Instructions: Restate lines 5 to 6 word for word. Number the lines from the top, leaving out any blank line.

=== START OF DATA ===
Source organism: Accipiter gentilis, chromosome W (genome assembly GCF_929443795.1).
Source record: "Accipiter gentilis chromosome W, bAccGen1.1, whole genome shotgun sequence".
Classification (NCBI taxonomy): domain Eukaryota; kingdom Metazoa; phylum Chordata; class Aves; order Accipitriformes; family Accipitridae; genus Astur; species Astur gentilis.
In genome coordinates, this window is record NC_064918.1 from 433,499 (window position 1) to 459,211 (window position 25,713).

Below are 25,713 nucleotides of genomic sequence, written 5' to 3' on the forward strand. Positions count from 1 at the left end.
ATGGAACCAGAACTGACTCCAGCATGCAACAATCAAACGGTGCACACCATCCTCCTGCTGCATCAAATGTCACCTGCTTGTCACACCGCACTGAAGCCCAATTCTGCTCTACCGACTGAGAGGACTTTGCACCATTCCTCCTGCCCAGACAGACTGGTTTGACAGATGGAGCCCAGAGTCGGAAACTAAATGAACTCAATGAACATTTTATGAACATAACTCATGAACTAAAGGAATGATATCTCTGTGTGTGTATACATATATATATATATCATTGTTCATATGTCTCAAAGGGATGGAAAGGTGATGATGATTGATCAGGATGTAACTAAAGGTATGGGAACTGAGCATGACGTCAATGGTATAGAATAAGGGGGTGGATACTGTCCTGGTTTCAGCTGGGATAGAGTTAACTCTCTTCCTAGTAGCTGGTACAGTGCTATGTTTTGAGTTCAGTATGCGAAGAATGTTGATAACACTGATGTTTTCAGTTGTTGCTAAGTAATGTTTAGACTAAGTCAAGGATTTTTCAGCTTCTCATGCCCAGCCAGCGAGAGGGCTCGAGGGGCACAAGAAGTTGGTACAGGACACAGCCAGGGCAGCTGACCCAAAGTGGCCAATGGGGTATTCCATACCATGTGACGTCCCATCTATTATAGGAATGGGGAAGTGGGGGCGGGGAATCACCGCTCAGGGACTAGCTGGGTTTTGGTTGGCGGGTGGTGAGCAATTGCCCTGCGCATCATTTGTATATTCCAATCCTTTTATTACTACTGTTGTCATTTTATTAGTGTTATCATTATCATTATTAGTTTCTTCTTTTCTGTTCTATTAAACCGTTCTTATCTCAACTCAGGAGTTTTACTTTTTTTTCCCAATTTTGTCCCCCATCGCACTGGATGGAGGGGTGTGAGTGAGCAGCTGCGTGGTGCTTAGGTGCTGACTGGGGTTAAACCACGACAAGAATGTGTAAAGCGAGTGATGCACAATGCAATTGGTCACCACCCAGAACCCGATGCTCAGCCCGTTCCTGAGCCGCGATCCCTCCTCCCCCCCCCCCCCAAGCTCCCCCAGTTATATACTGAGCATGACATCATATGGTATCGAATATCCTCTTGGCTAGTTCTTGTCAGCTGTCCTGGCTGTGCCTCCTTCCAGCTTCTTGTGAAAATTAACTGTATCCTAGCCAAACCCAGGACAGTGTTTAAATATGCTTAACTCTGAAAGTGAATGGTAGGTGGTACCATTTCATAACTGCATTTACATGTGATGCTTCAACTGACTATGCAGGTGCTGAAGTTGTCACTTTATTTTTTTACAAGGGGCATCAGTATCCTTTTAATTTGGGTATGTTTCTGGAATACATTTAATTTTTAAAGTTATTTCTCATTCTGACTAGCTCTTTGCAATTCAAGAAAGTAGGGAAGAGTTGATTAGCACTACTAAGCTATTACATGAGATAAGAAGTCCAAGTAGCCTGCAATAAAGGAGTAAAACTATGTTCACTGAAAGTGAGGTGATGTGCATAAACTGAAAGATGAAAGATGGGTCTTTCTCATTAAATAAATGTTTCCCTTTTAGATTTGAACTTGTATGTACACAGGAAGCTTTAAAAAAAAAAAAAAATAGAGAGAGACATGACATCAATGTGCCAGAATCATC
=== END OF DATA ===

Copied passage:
Below are 25,713 nucleotides of genomic sequence, written 5' to 3' on the forward strand. Positions count from 1 at the left end.
ATGGAACCAGAACTGACTCCAGCATGCAACAATCAAACGGTGCACACCATCCTCCTGCTGCATCAAATGTCACCTGCTTGTCACACCGCACTGAAGCCCAATTCTGCTCTACCGACTGAGAGGACTTTGCACCATTCCTCCTGCCCAGACAGACTGGTTTGACAGATGGAGCCCAGAGTCGGAAACTAAATGAACTCAATGAACATTTTATGAACATAACTCATGAACTAAAGGAATGATATCTCTGTGTGTGTATACATATATATATATATCATTGTTCATATGTCTCAAAGGGATGGAAAGGTGATGATGATTGATCAGGATGTAACTAAAGGTATGGGAACTGAGCATGACGTCAATGGTATAGAATAAGGGGGTGGATACTGTCCTGGTTTCAGCTGGGATAGAGTTAACTCTCTTCCTAGTAGCTGGTACAGTGCTATGTTTTGAGTTCAGTATGCGAAGAATGTTGATAACACTGATGTTTTCAGTTGTTGCTAAGTAATGTTTAGACTAAGTCAAGGATTTTTCAGCTTCTCATGCCCAGCCAGCGAGAGGGCTCGAGGGGCACAAGAAGTTGGTACAGGACACAGCCAGGGCAGCTGACCCAAAGTGGCCAATGGGGTATTCCATACCATGTGACGTCCCATCTATTATAGGAATGGGGAAGTGGGGGCGGGGAATCACCGCTCAGGGACTAGCTGGGTTTTGGTTGGCGGGTGGTGAGCAATTGCCCTGCGCATCATTTGTATATTCCAATCCTTTTATTACTACTGTTGTCATTTTATTAGTGTTATCATTATCATTATTAGTTTCTTCTTTTCTGTTCTATTAAACCGTTCTTATCTCAACTCAGGAGTTTTACTTTTTTTTCCCAATTTTGTCCCCCATCGCACTGGATGGAGGGGTGTGAGTGAGCAGCTGCGTGGTGCTTAGGTGCTGACTGGGGTTAAACCACGACAAGAATGTGTAAAGCGAGTGATGCACAATGCAATTGGTCACCACCCAGAACCCGATGCTCAGCCCGTTCCTGAGCCGCGATCCCTCCTCCCCCCCCCCCCCAAGCTCCCCCAGTTATATACTGAGCATGACATCATATGGTATCGAATATCCTCTTGGCTAGTTCTTGTCAGCTGTCCTGGCTGTGCCTCCTTCCAGCTTCTTGTGAAAATTAACTGTATCCTAGCCAAACCCAGGACAGTGTTTAAATATGCTTAACTCTGAAAGTGAATGGTAGGTGGTACCATTTCATAACTGCATTTACATGTGATGCTTCAACTGACTATGCAGGTGCTGAAGTTGTCACTTTATTTTTTTACAAGGGGCATCAGTATCCTTTTAATTTGGGTATGTTTCTGGAATACATTTAATTTTTAAAGTTATTTCTCATTCTGACTAGCTCTTTGCAATTCAAGAAAGTAGGGAAGAGTTGATTAGCACTACTAAGCTATTACATGAGATAAGAAGTCCAAGTAGCCTGCAATAAAGGAGTAAAACTATGTTCACTGAAAGTGAGGTGATGTGCATAAACTGAAAGATGAAAGATGGGTCTTTCTCATTAAATAAATGTTTCCCTTTTAGATTTGAACTTGTATGTACACAGGAAGCTTTAAAAAAAAAAAAAAATAGAGAGAGACATGACATCAATGTGCCAGAATCATC